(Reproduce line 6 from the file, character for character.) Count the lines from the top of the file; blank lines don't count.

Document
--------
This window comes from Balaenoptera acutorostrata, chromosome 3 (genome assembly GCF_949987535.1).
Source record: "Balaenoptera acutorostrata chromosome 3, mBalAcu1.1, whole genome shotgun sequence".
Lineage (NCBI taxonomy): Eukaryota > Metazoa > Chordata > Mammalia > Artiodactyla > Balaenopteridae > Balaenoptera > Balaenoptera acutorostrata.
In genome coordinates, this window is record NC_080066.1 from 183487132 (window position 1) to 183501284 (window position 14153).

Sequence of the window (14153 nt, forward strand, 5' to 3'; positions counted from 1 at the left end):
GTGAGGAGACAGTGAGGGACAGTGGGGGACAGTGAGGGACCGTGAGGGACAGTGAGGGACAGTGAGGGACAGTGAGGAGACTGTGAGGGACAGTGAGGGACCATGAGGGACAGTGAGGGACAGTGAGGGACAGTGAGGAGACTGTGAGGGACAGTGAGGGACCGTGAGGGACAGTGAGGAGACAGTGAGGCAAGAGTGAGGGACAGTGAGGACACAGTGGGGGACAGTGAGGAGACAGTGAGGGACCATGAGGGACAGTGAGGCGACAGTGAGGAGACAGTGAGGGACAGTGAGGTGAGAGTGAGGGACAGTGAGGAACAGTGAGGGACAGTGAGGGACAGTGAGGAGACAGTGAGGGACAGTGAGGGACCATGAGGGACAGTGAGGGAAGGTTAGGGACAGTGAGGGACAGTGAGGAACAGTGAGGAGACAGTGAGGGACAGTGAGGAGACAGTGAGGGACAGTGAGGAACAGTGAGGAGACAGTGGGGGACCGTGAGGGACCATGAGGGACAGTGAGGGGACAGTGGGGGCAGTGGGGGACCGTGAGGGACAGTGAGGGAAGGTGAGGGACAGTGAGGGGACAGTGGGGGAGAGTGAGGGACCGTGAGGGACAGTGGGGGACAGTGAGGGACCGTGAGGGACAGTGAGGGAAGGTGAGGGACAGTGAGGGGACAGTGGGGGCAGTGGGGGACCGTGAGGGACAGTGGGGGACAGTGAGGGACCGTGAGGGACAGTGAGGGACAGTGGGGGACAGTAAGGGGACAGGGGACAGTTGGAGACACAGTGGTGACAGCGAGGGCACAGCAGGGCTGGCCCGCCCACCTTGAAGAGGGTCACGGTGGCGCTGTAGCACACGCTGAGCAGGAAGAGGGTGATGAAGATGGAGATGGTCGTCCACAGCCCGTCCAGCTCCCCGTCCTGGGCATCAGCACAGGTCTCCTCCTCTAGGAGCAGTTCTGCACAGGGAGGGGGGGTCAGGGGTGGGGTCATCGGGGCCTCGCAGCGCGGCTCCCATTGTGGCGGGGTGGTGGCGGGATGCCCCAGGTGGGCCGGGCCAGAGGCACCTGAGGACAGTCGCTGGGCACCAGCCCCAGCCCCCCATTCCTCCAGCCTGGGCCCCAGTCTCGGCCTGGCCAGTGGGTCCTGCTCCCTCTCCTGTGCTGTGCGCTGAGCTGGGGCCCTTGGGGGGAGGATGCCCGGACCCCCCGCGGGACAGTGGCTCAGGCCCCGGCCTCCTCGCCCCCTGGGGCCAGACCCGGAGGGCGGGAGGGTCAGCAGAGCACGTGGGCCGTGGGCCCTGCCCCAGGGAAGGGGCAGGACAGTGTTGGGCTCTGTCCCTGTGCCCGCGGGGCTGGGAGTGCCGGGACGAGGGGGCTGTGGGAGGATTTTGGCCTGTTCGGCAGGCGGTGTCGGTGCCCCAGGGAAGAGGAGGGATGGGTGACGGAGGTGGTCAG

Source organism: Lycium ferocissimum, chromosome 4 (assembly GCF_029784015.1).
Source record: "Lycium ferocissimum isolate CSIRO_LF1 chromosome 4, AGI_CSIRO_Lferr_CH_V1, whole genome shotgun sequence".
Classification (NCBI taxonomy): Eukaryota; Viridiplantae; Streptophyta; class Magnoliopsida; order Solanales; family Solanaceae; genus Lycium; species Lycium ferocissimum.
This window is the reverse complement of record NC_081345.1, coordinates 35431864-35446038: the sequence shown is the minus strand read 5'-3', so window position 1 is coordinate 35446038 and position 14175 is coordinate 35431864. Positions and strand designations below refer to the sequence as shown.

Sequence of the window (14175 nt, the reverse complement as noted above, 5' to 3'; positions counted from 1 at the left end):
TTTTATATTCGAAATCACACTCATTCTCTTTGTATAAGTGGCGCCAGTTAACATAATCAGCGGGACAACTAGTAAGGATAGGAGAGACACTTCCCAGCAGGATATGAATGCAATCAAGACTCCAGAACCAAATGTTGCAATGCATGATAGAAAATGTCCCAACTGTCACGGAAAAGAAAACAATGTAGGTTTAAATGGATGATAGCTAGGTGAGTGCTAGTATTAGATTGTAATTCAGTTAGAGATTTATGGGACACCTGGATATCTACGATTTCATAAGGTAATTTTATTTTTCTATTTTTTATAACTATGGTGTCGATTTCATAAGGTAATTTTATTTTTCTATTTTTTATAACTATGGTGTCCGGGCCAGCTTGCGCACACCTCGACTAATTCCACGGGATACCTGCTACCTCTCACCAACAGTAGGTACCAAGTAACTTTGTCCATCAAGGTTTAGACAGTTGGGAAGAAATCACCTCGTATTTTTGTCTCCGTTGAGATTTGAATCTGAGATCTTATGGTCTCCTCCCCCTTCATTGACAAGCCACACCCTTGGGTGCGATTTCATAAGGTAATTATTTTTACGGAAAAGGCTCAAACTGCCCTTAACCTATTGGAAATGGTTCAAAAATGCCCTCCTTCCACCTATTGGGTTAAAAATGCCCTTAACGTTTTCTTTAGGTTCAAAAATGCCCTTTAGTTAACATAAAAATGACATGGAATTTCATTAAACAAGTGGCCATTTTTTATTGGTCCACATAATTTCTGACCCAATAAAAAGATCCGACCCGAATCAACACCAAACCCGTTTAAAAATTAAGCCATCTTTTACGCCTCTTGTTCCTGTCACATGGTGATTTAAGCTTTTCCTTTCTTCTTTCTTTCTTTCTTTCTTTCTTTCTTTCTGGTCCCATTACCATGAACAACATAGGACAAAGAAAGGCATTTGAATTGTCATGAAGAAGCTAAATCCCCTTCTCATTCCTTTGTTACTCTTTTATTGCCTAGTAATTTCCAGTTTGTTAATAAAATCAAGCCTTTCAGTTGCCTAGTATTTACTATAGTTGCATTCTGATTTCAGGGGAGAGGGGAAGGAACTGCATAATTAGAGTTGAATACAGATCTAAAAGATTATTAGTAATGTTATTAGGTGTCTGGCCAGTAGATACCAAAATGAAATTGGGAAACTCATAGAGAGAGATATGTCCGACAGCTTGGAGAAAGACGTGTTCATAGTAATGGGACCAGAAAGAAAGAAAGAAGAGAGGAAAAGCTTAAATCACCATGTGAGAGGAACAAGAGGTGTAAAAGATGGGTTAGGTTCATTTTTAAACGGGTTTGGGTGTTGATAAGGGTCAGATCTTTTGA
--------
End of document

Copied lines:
GTGAGGAGACAGTGAGGGACAGTGGGGGACAGTGAGGGACCGTGAGGGACAGTGAGGGACAGTGAGGGACAGTGAGGAGACTGTGAGGGACAGTGAGGGACCATGAGGGACAGTGAGGGACAGTGAGGGACAGTGAGGAGACTGTGAGGGACAGTGAGGGACCGTGAGGGACAGTGAGGAGACAGTGAGGCAAGAGTGAGGGACAGTGAGGACACAGTGGGGGACAGTGAGGAGACAGTGAGGGACCATGAGGGACAGTGAGGCGACAGTGAGGAGACAGTGAGGGACAGTGAGGTGAGAGTGAGGGACAGTGAGGAACAGTGAGGGACAGTGAGGGACAGTGAGGAGACAGTGAGGGACAGTGAGGGACCATGAGGGACAGTGAGGGAAGGTTAGGGACAGTGAGGGACAGTGAGGAACAGTGAGGAGACAGTGAGGGACAGTGAGGAGACAGTGAGGGACAGTGAGGAACAGTGAGGAGACAGTGGGGGACCGTGAGGGACCATGAGGGACAGTGAGGGGACAGTGGGGGCAGTGGGGGACCGTGAGGGACAGTGAGGGAAGGTGAGGGACAGTGAGGGGACAGTGGGGGAGAGTGAGGGACCGTGAGGGACAGTGGGGGACAGTGAGGGACCGTGAGGGACAGTGAGGGAAGGTGAGGGACAGTGAGGGGACAGTGGGGGCAGTGGGGGACCGTGAGGGACAGTGGGGGACAGTGAGGGACCGTGAGGGACAGTGAGGGACAGTGGGGGACAGTAAGGGGACAGGGGACAGTTGGAGACACAGTGGTGACAGCGAGGGCACAGCAGGGCTGGCCCGCCCACCTTGAAGAGGGTCACGGTGGCGCTGTAGCACACGCTGAGCAGGAAGAGGGTGATGAAGATGGAGATGGTCGTCCACAGCCCGTCCAGCTCCCCGTCCTGGGCATCAGCACAGGTCTCCTCCTCTAGGAGCAGTTCTGCACAGGGAGGGGGGGTCAGGGGTGGGGTCATCGGGGCCTCGCAGCGCGGCTCCCATTGTGGCGGGGTGGTGGCGGGATGCCCCAGGTGGGCCGGGCCAGAGGCACCTGAGGACAGTCGCTGGGCACCAGCCCCAGCCCCCCATTCCTCCAGCCTGGGCCCCAGTCTCGGCCTGGCCAGTGGGTCCTGCTCCCTCTCCTGTGCTGTGCGCTGAGCTGGGGCCCTTGGGGGGAGGATGCCCGGACCCCCCGCGGGACAGTGGCTCAGGCCCCGGCCTCCTCGCCCCCTGGGGCCAGACCCGGAGGGCGGGAGGGTCAGCAGAGCACGTGGGCCGTGGGCCCTGCCCCAGGGAAGGGGCAGGACAGTGTTGGGCTCTGTCCCTGTGCCCGCGGGGCTGGGAGTGCCGGGACGAGGGGGCTGTGGGAGGATTTTGGCCTGTTCGGCAGGCGGTGTCGGTGCCCCAGGGAAGAGGAGGGATGGGTGACGGAGGTGGTCAG